BusinessDay

CBN’s naira redesigning: Matters arising

Amid an over-charged political environment with surging thuggery and hooliganism, the Central Bank of Nigeria (CBN) announced its plan to redesign the naira, focusing on the 200, 500 and 1000 naira notes.

No government policy or decision has so dominated socio-economic and even political discourse in this country in recent history. And that is understandable. The plan is a sweet bitter pill that has thrown up many economic analysts in the land.

The embattled governor of the apex bank, Godwin Emefiele, explained while announcing the decision that the redesigning of the naira is for economic reasons, which include reducing inflation, combating counterfeiting, checking insecurity and putting more money into circulation, as he estimated that 85 percent of all money in Nigeria is stashed away in homes, outside the banking system.

To us, the economic and social reasons for the naira redesigning are valid but implementing them, within the short time frame in a fragile economy, will be a herculean task

We see this as a good idea, good intention, more so as it is hoped that it will also help to minimise the influence of money on the country’s electoral process by discouraging vote-buying and inducement of electoral officers at both upper and lower levels.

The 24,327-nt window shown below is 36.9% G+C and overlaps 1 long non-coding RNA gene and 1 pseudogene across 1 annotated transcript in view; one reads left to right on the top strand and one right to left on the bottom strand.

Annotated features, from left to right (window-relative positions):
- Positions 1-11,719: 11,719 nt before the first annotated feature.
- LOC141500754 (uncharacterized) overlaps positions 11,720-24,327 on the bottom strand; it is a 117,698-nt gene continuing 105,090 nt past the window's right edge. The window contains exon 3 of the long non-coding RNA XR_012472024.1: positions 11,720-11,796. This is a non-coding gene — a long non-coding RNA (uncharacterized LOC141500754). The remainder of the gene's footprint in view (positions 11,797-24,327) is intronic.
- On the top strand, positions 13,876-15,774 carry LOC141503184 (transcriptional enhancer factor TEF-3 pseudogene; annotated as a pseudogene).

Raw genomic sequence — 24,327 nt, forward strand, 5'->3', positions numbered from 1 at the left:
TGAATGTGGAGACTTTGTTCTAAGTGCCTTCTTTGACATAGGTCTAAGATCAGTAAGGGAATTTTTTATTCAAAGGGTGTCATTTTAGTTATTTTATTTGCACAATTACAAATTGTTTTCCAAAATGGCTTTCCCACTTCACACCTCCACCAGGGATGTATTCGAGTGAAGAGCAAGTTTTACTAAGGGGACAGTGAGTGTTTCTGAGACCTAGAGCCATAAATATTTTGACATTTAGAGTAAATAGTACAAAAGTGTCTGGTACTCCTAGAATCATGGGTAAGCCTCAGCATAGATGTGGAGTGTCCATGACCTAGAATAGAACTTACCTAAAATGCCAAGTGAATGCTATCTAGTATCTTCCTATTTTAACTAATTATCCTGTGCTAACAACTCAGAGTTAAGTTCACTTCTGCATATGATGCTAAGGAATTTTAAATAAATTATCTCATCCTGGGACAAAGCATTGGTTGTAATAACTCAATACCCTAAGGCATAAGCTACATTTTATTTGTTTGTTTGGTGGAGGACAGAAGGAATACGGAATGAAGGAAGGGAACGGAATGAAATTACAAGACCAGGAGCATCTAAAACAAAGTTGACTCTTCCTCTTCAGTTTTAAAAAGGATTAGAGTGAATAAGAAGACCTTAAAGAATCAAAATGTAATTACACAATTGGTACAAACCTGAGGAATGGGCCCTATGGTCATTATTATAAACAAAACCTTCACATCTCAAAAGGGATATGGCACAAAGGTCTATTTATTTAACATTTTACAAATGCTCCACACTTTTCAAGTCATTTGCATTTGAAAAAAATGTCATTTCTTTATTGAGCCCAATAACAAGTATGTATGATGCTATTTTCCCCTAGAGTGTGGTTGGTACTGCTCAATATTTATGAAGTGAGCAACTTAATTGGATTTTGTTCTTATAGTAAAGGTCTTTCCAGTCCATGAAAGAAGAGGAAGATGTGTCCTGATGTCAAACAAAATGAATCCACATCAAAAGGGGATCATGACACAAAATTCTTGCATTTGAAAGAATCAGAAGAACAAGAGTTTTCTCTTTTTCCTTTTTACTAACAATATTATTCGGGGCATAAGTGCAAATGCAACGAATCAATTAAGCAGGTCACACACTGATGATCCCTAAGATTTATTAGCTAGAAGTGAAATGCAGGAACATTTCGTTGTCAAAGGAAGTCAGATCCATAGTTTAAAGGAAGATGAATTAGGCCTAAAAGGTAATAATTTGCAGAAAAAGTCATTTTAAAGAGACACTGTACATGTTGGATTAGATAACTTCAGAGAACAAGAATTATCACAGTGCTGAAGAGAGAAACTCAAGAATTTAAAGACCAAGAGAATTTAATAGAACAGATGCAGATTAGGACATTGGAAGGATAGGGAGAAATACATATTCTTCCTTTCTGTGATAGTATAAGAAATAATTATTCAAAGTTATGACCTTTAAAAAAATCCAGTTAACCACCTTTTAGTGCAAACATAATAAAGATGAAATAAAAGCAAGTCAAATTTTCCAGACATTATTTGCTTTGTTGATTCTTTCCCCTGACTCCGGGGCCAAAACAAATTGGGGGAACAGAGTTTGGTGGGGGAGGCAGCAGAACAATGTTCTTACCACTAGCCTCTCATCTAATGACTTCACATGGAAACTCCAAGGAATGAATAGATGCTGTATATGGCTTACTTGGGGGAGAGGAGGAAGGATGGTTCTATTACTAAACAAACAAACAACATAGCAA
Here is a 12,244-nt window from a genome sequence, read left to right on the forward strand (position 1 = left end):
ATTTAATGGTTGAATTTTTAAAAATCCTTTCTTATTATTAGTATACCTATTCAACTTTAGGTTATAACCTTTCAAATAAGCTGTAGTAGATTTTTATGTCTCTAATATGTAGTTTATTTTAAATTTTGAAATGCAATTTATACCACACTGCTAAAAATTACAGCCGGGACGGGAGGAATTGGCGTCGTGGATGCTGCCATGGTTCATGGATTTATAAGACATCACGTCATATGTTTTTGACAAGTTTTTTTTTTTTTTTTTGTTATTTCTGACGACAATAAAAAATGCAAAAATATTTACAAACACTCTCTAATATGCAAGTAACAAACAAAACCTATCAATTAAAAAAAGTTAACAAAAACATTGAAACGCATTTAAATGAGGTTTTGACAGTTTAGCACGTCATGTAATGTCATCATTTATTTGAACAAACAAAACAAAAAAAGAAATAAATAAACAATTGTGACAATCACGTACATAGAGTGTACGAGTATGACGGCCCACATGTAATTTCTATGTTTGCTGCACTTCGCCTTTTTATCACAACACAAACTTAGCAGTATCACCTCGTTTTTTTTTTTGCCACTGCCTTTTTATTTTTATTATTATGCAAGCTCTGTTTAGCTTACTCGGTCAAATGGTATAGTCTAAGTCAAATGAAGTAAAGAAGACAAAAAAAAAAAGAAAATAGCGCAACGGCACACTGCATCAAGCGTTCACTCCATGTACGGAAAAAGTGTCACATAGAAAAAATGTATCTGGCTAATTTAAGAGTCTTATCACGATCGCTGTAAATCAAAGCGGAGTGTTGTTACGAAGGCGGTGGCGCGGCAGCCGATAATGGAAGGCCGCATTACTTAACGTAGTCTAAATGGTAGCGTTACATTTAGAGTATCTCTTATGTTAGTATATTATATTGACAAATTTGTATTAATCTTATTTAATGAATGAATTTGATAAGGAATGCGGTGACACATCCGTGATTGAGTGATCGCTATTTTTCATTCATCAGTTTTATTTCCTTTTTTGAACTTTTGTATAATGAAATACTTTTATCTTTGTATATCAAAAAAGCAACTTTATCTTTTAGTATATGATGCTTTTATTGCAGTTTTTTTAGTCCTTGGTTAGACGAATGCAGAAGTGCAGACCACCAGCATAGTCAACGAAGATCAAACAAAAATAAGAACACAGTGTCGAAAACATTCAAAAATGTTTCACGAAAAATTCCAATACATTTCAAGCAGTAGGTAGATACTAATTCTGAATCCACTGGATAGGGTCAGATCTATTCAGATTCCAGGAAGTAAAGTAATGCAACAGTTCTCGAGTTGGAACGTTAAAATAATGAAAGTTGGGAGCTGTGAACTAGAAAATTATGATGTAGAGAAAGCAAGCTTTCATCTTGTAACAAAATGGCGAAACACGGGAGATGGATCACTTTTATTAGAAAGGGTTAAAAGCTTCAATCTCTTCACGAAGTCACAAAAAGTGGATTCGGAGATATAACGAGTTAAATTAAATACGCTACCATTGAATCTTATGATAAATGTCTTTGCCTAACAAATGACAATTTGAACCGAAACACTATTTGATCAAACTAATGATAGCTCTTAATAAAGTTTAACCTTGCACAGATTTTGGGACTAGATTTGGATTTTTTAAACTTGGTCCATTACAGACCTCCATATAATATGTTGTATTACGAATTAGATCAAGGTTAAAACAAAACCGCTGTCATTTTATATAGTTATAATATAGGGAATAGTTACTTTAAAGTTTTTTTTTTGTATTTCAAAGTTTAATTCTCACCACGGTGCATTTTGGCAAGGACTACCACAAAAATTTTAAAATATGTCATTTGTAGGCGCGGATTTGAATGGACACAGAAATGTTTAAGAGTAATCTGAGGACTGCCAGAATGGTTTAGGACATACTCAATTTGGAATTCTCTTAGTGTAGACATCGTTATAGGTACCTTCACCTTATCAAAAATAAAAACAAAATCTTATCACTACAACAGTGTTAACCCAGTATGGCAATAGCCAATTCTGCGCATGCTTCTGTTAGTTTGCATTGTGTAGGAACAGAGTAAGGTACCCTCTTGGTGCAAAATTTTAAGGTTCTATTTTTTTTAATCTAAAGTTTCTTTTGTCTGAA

But we are afraid of the timing. Many experts have argued that the timing of the exercise is very wrong and we cannot agree less. The CBN plans to execute this project in a matter of six weeks beginning from December 15, when the new notes will be introduced into the financial system, and ending on January 31, 2023, when the current notes will cease to be legal tender.

This, in our view, is too hasty and it is coming too close to the festive season of Christmas and New Year celebration, which marks the height of commerce. This is not a good period to ask people to pay in their money.

Again, January 31 is too close to the February 2023 general elections and the expected national census in April of the same year. We see all these piling enormous pressure on an economy that is already gasping for breath.

The impact of this decision is already being felt ahead of the time. From N750/$, the naira now exchanges N860 for a dollar and it is feared that it may hit N1000 for a dollar sooner than later.

We are worried more on the toll it is already taking on goods import ahead of Christmas, as data from Apapa Wharf and Tin Can Island ports in Lagos show. The data show up to 50 percent drop in the number of containers being presented daily for Customs examination, which signposts scarcity and price hike during the festive season.

We see the CBN also operating under intense pressure. It estimates naira in circulation at N3.2 trillion which must be exchanged successfully between December 15, 2022, and January 31, 2023. These two dates are only 33 working days apart and there are 5,158 commercial bank branches nationwide. This means that more than N86 billion in cash must be exchanged daily across the country.